The Community Water Center was founded in 2006 to develop and support community-driven solutions to address the ongoing drinking water problems of California’s Central Valley communities. In 2004, Laurel Firestone, an attorney, received an Equal Justice Works Fellowship to start the Rural Poverty Water Project at the Delano office of the Center on Race, Poverty, and the Environment (CRPE). At CRPE, Firestone teamed up with community organizer Susana De Anda. Together, they successfully helped many individual communities, including Ducor, Tooleville, Tonyville, and Cutler-Orosi, obtain safe, clean, and affordable drinking water. Firestone and De Anda worked to empower residents to force their water boards to clean up residential water that was black and smelled of sewage, secure funding to drill new wells, issue compliance orders requiring water providers to deliver potable water to residents year-round, force the rescission of unconstitutional ordinances that discriminated against extended families, and push for language-access policies to allow Spanish-speaking residents to effectively participate in board meetings.
Over time it became clear that the problems faced by these communities belonged to a landscape of unsafe and unjust water conditions that extends throughout the Central Valley. Due to the scale and complexity of this situation, there was a critical need for an organization dedicated full-time to working with disadvantaged communities on their water challenges. In September 2006, the Rural Poverty Water Project spun off from CRPE and became the Community Water Center, an independent non-profit entity.
Today, the Community Water Center continues to work towards realizing the Human Right to Water for all Central Valley communities through education, organizing, and advocacy.
The Community Water Center acts as a catalyst for community-driven water solutions through organizing, education, and advocacy in California’s San Joaquin Valley.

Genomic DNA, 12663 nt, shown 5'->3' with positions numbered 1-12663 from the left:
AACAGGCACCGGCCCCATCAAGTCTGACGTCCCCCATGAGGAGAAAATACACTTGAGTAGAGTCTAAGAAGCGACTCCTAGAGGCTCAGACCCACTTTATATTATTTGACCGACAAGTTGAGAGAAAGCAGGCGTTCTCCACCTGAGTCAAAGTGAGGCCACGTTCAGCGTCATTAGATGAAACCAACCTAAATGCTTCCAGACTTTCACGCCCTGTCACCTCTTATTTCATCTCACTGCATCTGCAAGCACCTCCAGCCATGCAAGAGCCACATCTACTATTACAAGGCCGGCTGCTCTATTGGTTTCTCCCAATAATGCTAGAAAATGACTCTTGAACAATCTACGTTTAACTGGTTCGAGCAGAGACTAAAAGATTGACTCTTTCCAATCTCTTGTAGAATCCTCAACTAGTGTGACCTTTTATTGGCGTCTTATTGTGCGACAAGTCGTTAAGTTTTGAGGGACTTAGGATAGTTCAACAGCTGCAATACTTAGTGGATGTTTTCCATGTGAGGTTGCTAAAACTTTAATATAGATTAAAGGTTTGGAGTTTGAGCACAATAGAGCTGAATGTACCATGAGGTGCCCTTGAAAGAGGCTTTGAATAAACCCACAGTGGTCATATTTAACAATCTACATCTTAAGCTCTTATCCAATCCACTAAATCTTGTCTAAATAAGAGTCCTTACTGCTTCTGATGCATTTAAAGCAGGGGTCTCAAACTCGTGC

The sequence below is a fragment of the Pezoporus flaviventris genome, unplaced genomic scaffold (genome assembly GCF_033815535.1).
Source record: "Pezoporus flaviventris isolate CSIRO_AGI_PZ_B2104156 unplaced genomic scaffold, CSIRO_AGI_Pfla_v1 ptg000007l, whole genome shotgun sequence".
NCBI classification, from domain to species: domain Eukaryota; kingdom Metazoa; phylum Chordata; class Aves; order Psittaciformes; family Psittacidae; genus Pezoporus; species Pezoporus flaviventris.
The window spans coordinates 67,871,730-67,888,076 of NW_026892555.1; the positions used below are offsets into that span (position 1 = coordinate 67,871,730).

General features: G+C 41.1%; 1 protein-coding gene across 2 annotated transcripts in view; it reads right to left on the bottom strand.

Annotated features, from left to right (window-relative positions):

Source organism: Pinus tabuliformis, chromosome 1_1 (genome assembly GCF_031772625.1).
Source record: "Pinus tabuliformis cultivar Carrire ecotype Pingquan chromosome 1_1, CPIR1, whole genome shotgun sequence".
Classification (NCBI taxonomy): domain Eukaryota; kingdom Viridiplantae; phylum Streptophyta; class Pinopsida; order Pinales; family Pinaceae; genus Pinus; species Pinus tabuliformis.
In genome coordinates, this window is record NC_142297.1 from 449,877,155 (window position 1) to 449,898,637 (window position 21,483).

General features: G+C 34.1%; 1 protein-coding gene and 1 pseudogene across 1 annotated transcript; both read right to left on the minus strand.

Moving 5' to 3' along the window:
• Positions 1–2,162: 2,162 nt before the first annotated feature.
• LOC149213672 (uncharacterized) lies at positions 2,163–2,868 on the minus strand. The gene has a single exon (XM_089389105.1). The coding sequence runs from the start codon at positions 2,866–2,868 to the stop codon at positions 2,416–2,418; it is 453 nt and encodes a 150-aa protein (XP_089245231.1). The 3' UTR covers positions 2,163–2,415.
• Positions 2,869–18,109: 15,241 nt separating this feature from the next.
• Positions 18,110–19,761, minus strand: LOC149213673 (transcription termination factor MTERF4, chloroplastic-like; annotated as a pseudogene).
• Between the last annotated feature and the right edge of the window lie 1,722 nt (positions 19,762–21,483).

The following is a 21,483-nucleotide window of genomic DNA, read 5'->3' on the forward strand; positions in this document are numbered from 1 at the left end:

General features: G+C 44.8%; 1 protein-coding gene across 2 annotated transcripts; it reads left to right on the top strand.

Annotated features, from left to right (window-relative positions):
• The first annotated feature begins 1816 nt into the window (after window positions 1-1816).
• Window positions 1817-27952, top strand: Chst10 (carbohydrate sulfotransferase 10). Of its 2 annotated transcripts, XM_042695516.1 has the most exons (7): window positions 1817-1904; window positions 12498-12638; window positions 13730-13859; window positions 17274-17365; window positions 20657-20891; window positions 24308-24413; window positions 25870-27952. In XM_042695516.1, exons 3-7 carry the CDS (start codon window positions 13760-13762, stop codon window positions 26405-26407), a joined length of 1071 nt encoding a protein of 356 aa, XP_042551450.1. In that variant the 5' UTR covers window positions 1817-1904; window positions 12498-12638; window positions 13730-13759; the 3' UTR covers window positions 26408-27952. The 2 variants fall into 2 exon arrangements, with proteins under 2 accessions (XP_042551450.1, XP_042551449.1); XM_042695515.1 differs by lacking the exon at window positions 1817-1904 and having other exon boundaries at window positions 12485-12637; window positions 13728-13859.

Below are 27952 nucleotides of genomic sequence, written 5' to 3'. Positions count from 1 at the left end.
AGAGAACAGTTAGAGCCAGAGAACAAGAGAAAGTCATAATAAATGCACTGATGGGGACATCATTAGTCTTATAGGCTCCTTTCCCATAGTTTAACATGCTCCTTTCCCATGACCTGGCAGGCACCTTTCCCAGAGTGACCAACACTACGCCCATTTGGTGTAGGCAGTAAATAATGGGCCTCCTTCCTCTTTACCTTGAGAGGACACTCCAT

Safe water is a basic human right, not a privilege. Yet each year, more than one million Californians are exposed to unsafe drinking water from the taps in their homes and schools. The water crisis impacts low-income communities the most, making it harder for working families to get by. Though water problems exist statewide, they are concentrated in California’s agricultural communities, which are overwhelmingly Latino, typically high-poverty and lacking in political voice. Those most affected by the lack of safe water are also those least able to afford the extra cost of alternative water sources.
The Community Water Center (CWC) believes all communities should have access to clean, safe, and affordable water. That’s why they work as a catalyst for community-driven water solutions through organizing, education, and advocacy in California’s San Joaquin Valley. They build strategic grassroots capacity to address water challenges in small, rural, low-income communities and communities of color.
Since opening their doors in 2006, CWC has worked with local residents from over 80 California communities to improve access to safe, clean, and affordable water. They have trained thousands of residents as clean water advocates and provided technical and legal assistance to over 50 local water boards and community-based organizations struggling with how to manage efficient and accountable water systems in their communities. CWC has also served as legal counsel to a number of small, low-income communities with vulnerable or failing water systems. As a result, at least 18 communities have successfully secured over $17 million in state funding for drinking water projects, advancing sustainable safe drinking water solutions for approximately 13,340 residents in the San Joaquin Valley. In 2009, CWC published a comprehensive Guide to Community Drinking Water Advocacy in both English and Spanish. This highly acclaimed guide has been distributed to hundreds of individuals, groups, and local water boards.
CWC also coordinates the coalition la Asociación de Gente Unida por el Agua (AGUA), which is comprised of representatives from 20 impacted communities and nine nonprofit organizations, as well as youth and community-based organizations, all focused on addressing the root causes of unsafe and unaffordable drinking water for local communities.
All communities have access to safe, clean, and affordable water.
Where is Community Water Center (CWC)